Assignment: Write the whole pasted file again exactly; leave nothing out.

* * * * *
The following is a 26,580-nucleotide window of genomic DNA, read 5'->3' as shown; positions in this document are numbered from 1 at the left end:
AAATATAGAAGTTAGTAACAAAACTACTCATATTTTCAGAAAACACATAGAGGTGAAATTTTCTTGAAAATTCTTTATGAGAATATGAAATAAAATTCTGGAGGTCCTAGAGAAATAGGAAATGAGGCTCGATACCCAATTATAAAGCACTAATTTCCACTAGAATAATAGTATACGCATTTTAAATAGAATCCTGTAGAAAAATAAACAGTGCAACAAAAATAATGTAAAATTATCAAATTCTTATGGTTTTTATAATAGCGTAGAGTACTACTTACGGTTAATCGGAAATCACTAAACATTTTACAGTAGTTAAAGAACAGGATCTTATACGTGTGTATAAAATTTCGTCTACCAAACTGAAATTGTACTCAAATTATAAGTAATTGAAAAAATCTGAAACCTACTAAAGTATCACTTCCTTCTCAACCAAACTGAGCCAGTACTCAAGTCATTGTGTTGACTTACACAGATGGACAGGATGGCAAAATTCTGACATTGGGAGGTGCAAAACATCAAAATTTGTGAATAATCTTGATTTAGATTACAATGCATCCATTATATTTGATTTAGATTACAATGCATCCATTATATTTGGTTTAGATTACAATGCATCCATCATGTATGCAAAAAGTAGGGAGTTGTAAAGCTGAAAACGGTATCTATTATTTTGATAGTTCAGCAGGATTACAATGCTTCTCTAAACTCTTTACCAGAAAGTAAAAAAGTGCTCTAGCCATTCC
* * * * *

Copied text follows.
The following is a 26,580-nucleotide window of genomic DNA, read 5'->3' as shown; positions in this document are numbered from 1 at the left end:
AAATATAGAAGTTAGTAACAAAACTACTCATATTTTCAGAAAACACATAGAGGTGAAATTTTCTTGAAAATTCTTTATGAGAATATGAAATAAAATTCTGGAGGTCCTAGAGAAATAGGAAATGAGGCTCGATACCCAATTATAAAGCACTAATTTCCACTAGAATAATAGTATACGCATTTTAAATAGAATCCTGTAGAAAAATAAACAGTGCAACAAAAATAATGTAAAATTATCAAATTCTTATGGTTTTTATAATAGCGTAGAGTACTACTTACGGTTAATCGGAAATCACTAAACATTTTACAGTAGTTAAAGAACAGGATCTTATACGTGTGTATAAAATTTCGTCTACCAAACTGAAATTGTACTCAAATTATAAGTAATTGAAAAAATCTGAAACCTACTAAAGTATCACTTCCTTCTCAACCAAACTGAGCCAGTACTCAAGTCATTGTGTTGACTTACACAGATGGACAGGATGGCAAAATTCTGACATTGGGAGGTGCAAAACATCAAAATTTGTGAATAATCTTGATTTAGATTACAATGCATCCATTATATTTGATTTAGATTACAATGCATCCATTATATTTGGTTTAGATTACAATGCATCCATCATGTATGCAAAAAGTAGGGAGTTGTAAAGCTGAAAACGGTATCTATTATTTTGATAGTTCAGCAGGATTACAATGCTTCTCTAAACTCTTTACCAGAAAGTAAAAAAGTGCTCTAGCCATTCC